Use this URL to cite or link to this record in EThOS: http://ethos.bl.uk/OrderDetails.do?uin=uk.bl.ethos.669206
Title: The route of the Pythaïs through Athens and Attica
Author: Pirisino, Daniele
ISNI:       0000 0004 5368 7475
Awarding Body: Durham University
Current Institution: Durham University
Date of Award: 2015
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Abstract:
This study presents a discussion and hypothetical reconstruction of the spatial context of the Pythaïs, an occasional overland pilgrimage from Athens to Delphi. The main research question addresses the route of the pilgrimage, specifically through Athens and Attica. This work has a broad chronological scope, spanning most of the life of the ritual. It is proposed in this study that the Pythaïs was introduced to Athens in the sixth century BC. After its introduction, the Pythaïs was conducted with irregular frequency until the second half of the first century BC, when the traditional Pythaïdes were taken over by the Dodekaïdes. The work mainly combines textual sources and old archaeological data with new archaeological evidence collected through field walks. The latter focused on one of the routes possibly used by the pilgrimage, which had not been fully archaeologically understood and contextualised: the Phyle road through western Parnes. The Pythaïs followed a properly-named sacred road; therefore, a general discussion of Greek sacred roads is provided at the outset to highlight the current issues concerning the study of sacred roads. Subsequently, the work offers a review of the scholarly literature on the Pythaïs to present the diverse hypotheses on the route of the pilgrimage. Discussion of the scholarly literature also shows that a study on the spatial contextualisation of the Pythaïs had never been sufficiently conducted; this thesis aims at filling this gap from a principally archaeological perspective. The Pythaïs staged the Athenian version of the mythical journey of Apollo on his way to Delphi. Therefore, before discussing the topographic matters related to the ceremony, the work offers a discussion of this Athenian myth, with a focus on the mythical geography connected with it. Subsequently, after an in-depth discussion of the religious topography connected with the ceremony and the three main possible routes across Attica, a reconstruction is proposed for the route of the Pythaïs in Athens and its territory in close connection with current knowledge of the ancient road network. A large part of the work is devoted to the presentation and discussion of the field-collected data. All discussions and interpretations are supported by conspicuous visual aids such as digital photographs and maps, most of which are original.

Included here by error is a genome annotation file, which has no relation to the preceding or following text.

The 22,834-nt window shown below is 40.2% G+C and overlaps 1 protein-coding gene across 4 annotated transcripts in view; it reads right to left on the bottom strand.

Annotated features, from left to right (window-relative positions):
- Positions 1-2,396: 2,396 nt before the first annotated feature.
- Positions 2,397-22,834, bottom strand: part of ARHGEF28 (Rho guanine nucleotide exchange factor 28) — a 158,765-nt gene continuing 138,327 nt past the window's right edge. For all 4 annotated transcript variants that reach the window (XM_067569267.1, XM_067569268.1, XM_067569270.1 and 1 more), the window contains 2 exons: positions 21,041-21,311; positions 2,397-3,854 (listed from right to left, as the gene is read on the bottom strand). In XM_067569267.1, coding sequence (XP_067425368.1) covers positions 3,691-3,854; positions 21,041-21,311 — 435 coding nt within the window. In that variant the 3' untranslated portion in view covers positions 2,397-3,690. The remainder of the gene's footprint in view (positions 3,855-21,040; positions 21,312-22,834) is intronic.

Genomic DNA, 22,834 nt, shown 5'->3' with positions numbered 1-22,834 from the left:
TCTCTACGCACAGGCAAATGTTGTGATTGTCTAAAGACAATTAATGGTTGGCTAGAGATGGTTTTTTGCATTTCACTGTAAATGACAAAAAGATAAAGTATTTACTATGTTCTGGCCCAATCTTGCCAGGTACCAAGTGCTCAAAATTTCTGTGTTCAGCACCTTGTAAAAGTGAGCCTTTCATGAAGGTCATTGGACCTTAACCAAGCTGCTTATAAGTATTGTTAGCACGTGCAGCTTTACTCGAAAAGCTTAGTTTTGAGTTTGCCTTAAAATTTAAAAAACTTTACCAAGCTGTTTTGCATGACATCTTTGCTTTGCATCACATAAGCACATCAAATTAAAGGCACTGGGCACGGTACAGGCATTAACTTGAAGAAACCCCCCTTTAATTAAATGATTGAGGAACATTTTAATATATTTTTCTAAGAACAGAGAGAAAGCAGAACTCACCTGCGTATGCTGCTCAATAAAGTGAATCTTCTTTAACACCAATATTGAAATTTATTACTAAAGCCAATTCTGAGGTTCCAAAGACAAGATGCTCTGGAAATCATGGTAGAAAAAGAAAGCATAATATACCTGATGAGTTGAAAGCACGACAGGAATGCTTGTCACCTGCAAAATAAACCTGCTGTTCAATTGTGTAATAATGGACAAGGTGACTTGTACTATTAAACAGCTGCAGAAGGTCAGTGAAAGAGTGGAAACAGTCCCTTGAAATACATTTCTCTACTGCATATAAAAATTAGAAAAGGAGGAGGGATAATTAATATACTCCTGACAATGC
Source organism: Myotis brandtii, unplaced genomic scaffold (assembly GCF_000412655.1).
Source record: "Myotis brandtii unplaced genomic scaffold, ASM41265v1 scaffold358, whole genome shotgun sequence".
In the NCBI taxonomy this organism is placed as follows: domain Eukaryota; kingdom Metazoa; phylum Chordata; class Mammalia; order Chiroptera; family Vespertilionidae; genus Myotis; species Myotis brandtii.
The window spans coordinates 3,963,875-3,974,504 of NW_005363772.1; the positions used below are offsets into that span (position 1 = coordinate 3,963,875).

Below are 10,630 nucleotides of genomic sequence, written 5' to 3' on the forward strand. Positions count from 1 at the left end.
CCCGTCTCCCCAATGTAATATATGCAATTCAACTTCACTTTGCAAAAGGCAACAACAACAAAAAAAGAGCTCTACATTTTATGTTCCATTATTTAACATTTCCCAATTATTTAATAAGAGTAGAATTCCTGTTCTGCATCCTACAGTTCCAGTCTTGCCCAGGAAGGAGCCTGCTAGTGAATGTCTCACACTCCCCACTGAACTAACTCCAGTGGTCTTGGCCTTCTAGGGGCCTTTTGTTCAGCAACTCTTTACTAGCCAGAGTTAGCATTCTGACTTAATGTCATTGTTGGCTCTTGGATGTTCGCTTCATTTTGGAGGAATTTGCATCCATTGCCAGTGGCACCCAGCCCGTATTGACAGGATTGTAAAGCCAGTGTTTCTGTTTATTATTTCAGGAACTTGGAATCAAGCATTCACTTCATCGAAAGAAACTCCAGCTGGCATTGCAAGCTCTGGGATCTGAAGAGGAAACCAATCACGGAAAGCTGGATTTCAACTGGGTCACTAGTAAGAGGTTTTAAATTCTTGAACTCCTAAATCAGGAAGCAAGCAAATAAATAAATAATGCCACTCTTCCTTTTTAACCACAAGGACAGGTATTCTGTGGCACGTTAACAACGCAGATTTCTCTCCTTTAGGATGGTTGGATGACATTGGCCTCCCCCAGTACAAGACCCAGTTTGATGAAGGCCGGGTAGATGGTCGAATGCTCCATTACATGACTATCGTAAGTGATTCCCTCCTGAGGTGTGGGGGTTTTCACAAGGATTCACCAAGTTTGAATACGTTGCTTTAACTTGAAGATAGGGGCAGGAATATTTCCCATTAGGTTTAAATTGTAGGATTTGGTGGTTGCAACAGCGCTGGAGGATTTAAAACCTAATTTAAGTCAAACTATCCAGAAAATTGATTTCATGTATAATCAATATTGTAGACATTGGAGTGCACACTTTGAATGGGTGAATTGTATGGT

Supervisor: Not available Sponsor: Not available
Qualification Name: Thesis (Ph.D.) Qualification Level: Doctoral
EThOS ID: uk.bl.ethos.669206  DOI: Not available
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